Ideal Infrastructure
for Agribusiness

From a logistics standpoint, South Carolina is hard to beat. South Carolina is within 1,000 miles of 75% of the U.S. population; perfect for shipping perishable and non-perishable items domestically. South Carolina’s interstates are enhanced by more than 41,000 miles of state-maintained highways, offering excellent east-west and north-south access. From major interstate roadways and ports serving as global destinations, the Palmetto State makes doing business easy.

Hidden Row


The Port of Charleston is one of the busiest container ports along the southeast and Gulf coasts and is recognized as one of the nation’s most efficient and productive ports averaging 41 moves per hour per crane, well above the U.S. port standard of 25-27 moves per hour per crane. The deep harbor and high bridges also allow the port to serve ships of 8,000 TEUs and its close proximity to the open sea saves valuable time. The Port of Charleston has the deepest shipping channels in the southeast and can accommodate up to a 48-foot draft during high tide and a 43-foot draft 24 hours a day.

The South Carolina Ports Authority owns and operates two inland facilities which allow cargo owners to minimize their inland expense while enhancing flexibility and efficiency, and realizing savings on variable costs such as container per diems, chassis rental, and demurrage. South Carolinas Inland Port Greer and Inland Port Dillon are innovative, intermodal rail facilities that deliver the benefits of a coastal marine terminal many miles inland.

Learn more about South Carolina’s intensive port system by visiting, South Carolina’s Ports Authority website.

South Carolina borders Georgia making access to the Port of Savannah convenient for agribusinesses. Considered, the single largest and fastest-growing container terminal in America, the Port of Savannah serves as another conduit through which raw materials and finished products flow to and from destinations around the globe.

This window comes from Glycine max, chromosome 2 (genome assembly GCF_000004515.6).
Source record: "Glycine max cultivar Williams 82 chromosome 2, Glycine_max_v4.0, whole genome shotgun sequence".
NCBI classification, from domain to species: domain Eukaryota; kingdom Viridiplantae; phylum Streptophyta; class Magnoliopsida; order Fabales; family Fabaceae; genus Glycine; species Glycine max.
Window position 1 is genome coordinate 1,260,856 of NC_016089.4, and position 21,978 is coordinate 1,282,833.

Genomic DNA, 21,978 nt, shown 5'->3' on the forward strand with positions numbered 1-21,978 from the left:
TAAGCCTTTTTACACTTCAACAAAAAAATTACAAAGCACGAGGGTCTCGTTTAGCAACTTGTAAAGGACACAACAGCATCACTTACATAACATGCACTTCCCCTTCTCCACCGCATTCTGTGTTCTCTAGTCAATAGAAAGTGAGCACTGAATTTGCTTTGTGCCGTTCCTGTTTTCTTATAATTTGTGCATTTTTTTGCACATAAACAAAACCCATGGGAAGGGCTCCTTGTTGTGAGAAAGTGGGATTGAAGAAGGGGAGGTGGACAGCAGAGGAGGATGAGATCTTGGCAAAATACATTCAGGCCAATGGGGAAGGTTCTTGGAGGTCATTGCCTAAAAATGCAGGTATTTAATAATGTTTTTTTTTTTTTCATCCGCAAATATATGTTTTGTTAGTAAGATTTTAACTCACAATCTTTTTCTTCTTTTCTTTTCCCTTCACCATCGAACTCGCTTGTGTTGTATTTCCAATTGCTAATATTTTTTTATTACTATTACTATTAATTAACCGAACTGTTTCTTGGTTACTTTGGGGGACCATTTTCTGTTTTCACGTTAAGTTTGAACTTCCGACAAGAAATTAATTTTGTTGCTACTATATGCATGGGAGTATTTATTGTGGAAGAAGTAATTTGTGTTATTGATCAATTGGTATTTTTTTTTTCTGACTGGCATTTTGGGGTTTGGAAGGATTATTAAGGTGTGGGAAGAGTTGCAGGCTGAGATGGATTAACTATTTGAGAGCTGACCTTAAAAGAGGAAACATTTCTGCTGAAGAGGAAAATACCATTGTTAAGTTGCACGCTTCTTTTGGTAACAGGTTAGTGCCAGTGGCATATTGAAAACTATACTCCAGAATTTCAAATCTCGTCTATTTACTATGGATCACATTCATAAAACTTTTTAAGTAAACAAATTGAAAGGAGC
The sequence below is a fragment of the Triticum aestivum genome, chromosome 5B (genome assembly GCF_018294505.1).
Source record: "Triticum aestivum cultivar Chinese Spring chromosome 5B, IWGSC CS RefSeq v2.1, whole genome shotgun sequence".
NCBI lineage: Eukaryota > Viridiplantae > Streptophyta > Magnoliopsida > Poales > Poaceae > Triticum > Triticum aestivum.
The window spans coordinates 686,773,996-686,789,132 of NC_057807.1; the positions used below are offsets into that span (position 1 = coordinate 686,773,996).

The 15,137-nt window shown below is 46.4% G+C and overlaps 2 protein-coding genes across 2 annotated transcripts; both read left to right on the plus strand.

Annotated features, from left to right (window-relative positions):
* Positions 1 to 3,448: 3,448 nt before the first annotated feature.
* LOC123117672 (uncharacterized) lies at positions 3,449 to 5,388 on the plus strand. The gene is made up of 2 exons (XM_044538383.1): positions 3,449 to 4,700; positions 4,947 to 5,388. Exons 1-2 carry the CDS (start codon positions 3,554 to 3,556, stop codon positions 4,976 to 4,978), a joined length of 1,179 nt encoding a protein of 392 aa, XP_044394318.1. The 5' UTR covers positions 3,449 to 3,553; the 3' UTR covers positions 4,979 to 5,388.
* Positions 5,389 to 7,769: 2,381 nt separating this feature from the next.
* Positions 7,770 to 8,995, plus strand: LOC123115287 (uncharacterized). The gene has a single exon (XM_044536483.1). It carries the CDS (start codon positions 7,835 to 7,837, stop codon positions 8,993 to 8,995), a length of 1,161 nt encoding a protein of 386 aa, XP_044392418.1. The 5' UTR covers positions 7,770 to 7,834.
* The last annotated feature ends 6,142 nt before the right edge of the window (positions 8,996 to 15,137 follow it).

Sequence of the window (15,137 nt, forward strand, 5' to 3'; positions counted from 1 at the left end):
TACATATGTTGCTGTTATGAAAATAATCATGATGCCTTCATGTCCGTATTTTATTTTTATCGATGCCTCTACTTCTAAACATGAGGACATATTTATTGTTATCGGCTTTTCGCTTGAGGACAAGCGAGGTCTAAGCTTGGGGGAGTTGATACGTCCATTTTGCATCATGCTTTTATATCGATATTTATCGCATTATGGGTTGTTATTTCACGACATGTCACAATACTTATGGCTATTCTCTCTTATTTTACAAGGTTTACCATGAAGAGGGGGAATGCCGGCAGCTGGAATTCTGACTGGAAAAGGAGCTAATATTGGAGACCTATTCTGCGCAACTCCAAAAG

Learn more by visiting, Georgia Ports Authority website.


South Carolina is crisscrossed by five interstate highways, offering excellent east-west and north-south access to the rest of the nation. In addition, these interstates are enhanced by another 41,000 miles of state-maintained highways.


Any location in South Carolina is within about an hour of a commercial airport, with four primary airports located at Columbia, Charleston, Greenville-Spartanburg and Myrtle Beach. In addition, Charlotte Douglas International Airport, just north of Rock Hill, is within a few hours’ drive of most South Carolina locations, as is Hartsfield-Jackson Atlanta International Airport in central Georgia.


CSX Transportation, Norfolk Southern and seven short line railroads combine to offer rail service in every metro area, operating almost 2,300 miles of rail that moves through each of South Carolina’s 46 counties. Additionally, South Carolina Public Railways operates three common carrier railroads. The Port Utilities Commission of Charleston (PUCC) and the Port Terminal Railroad (PTR) provide switching services to the terminals of the State Ports Authority and the former Navy Base in North Charleston and interchanges traffic with both a short line railroad located in southern Berkeley County, serves BP Chemicals and Nucor Steel. Rail traffic on the ECBR interchanges exclusively with CSX. These combined services allow nearly 50 million tons of freight to move over South Carolina railroads each year.

For more information about South Carolina’s infrastructure, visit the following sites.

Did you know?

The Journal of Commerce acknowledged that the Port of Charleston is “regarded as the most productive East Coast port.”